By Fr. Roger Brennan, SFM
October 2001

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Many of us can recognize situations or times in our lives which seem really hopeless, or when everything seems to have gone wrong. Yet, not only have we survived such situations, but precisely because of the situation, we have come to recognize strengths and abilities we never knew we had. Or, we discover that new and unexpected windows of opportunity have opened for us. Reflecting back on these events we sense the mysterious hand of God guiding us.

As I reflect on the unfolding role of laity in mission, I sense very much this hidden movement of God’s Spirit. I would like to illustrate this by reflecting on two quite different happenings.

We are well aware of the severe decline in vocations to the priesthood in Canada. This decline has also affected Scarboro Missions and other missionary societies like us. For many of us this has been a cause of sadness and concern as we wonder what will become of the Society and the missionary effort in which so many have been involved.

However, at the same time, a growing number of dedicated and qualified lay people are coming forward with a desire to serve in mission overseas. This influx of lay missioners is transforming Scarboro Missions, opening up new possibilities and helping us to understand in new ways the meaning of God’s call to witness the Good News of Jesus Christ to the ends of the earth.

I recently read a statement of St. Francis of Assisi to his friars, whom I believe were lay people. His statement keeps coming to mind because I believe it so accurately captures what we are about and because our lay missioners have lived it out so well. Francis said: “Preach the Gospel, if necessary, even use words.” With or without words, our lay missioners, as the stories in this magazine illustrate, do more than speak the Good News; for many of our brothers and sisters in need, they are the good news, in their very presence and lives. This is the wonderful work of the Lord.

A second development in which I see the mysterious hand of God as lay people take on the role of missioners is the huge migration of peoples from other countries. The example I wish to use are the people of the Philippines who are fleeing unemployment and economic hardship. They are mostly women, who leave behind husbands, children, family, often enduring not only loneliness, but hardship and abuse, so that their families may have a chance for a better future.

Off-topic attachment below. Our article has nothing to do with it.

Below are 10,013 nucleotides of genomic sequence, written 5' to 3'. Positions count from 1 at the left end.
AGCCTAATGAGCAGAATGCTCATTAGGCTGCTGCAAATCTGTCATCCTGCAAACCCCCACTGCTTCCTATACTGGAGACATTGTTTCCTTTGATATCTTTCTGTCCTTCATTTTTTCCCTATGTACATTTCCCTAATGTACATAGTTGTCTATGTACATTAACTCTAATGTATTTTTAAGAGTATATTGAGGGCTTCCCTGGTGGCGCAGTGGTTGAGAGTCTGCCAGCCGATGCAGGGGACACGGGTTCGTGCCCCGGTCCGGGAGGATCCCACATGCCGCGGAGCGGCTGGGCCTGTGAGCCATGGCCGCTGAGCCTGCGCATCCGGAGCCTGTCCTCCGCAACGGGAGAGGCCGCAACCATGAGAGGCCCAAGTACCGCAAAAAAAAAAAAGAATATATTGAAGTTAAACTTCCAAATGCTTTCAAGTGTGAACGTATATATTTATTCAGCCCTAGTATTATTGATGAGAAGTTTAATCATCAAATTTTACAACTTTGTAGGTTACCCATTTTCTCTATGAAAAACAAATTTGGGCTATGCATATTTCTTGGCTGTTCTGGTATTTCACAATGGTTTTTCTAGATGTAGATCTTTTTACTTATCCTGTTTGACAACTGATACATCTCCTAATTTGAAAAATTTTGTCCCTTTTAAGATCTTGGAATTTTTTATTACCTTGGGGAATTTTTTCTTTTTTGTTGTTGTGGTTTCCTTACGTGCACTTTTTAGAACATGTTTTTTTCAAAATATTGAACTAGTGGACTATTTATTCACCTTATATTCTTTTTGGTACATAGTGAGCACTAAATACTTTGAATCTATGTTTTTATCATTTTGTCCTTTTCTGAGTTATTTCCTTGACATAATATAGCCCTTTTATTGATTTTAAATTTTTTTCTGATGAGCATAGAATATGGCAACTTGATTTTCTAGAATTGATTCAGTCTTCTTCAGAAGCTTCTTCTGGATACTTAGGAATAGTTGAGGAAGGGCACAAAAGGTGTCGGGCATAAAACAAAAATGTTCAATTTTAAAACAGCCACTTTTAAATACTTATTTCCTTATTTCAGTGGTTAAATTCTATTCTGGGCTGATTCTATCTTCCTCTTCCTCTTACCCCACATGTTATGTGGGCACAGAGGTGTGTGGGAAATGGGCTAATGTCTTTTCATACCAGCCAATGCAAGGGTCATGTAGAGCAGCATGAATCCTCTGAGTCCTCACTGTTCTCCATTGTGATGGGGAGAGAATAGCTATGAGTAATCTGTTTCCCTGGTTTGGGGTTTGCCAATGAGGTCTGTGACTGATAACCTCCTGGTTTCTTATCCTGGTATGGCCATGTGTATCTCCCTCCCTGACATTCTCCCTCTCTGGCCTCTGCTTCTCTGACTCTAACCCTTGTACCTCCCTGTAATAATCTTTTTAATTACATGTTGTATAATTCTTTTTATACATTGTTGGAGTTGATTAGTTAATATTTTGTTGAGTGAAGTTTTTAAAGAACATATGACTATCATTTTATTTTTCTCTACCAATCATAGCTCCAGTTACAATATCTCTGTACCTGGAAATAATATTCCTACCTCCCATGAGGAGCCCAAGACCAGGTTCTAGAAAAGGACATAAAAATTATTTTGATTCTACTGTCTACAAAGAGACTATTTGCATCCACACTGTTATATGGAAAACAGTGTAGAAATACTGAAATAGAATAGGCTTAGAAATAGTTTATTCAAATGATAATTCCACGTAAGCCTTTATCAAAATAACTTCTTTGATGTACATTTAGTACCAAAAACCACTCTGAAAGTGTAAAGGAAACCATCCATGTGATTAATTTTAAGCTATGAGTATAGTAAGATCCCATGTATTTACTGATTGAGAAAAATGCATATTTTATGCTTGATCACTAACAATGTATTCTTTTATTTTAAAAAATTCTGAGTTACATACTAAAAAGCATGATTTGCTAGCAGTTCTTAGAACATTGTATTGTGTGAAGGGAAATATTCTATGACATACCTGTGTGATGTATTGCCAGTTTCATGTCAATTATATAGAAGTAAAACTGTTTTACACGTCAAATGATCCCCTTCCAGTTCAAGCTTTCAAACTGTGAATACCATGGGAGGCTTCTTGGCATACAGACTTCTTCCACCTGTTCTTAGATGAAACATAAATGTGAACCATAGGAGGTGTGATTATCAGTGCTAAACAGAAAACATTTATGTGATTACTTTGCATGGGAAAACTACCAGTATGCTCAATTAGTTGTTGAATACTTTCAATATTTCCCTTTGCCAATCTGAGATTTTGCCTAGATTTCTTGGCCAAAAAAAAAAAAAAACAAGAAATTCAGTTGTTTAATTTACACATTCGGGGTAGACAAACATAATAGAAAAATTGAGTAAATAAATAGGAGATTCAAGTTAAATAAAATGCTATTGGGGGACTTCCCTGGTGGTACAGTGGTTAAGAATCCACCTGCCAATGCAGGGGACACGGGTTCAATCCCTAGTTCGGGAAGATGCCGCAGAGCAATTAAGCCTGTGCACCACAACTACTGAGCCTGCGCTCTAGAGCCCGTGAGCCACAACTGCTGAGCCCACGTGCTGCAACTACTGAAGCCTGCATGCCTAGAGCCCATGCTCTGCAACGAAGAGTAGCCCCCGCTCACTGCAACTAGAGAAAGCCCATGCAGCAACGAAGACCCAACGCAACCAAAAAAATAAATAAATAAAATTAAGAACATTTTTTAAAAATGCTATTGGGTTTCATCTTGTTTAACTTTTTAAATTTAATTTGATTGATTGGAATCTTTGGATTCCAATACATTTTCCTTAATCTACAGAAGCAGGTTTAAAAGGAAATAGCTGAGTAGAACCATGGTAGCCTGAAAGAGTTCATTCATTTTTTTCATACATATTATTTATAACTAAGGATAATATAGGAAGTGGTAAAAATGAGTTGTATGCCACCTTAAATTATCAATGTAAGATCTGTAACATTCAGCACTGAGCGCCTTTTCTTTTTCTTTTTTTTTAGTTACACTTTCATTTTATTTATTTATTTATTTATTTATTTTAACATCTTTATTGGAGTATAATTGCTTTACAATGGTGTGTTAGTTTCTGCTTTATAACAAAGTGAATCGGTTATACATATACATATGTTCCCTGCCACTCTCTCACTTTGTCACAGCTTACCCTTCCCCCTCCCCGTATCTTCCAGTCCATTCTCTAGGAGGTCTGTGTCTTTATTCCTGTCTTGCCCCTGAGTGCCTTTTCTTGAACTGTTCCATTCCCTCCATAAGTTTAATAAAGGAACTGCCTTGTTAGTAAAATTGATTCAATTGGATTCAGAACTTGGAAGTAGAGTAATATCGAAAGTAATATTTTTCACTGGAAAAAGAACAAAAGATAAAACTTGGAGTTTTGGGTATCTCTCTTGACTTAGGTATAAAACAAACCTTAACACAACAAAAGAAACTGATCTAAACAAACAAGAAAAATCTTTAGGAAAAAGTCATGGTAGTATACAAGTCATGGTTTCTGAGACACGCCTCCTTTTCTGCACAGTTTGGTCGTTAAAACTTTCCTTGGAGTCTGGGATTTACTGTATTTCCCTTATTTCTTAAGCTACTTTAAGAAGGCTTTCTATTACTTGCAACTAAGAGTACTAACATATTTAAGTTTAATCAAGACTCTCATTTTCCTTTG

Leaving their children in the care of others, these women care for the home and nurture the children of their employers. While these domestics leave behind the familiar life they have known, they take with them their Catholic faith and a profound trust in God’s providence.

I have encountered these missioners, although they would not call themselves that, in small communities in the far north of Canada and in remote Cat Island in the Bahamas. They gather in the thousands in central Hong Kong on Sundays and are scattered throughout the Arab countries of the Middle East. Even here in Toronto, I am sure there is hardly a parish which is not enlivened by a devoted core of Filipinos who sing in the choir, are members of a prayer group, and attend daily Mass and various devotions.

Many of the countries in which these Filipino exiles are scattered are places where ‘official’ missioners would not be welcome or are even forbidden from entering. Yet these simple people find their way into the very heart of the families they serve. In their quiet, hidden way, in the role of servant, they are a powerful witness to the Gospel.

With the tremendous changes that have taken place in our world, the people we once went overseas to encounter have arrived on our doorsteps. With new travel and communications possibilities, our lives are connected. We truly live in a global village. It is in this new context that we are called to be missioners. Whether we preach the Gospel with words or with our lives, as believers—lay and ordained—we can and must be part of this great work of God’s Spirit, transforming the world to bring all things into the Reign of God.

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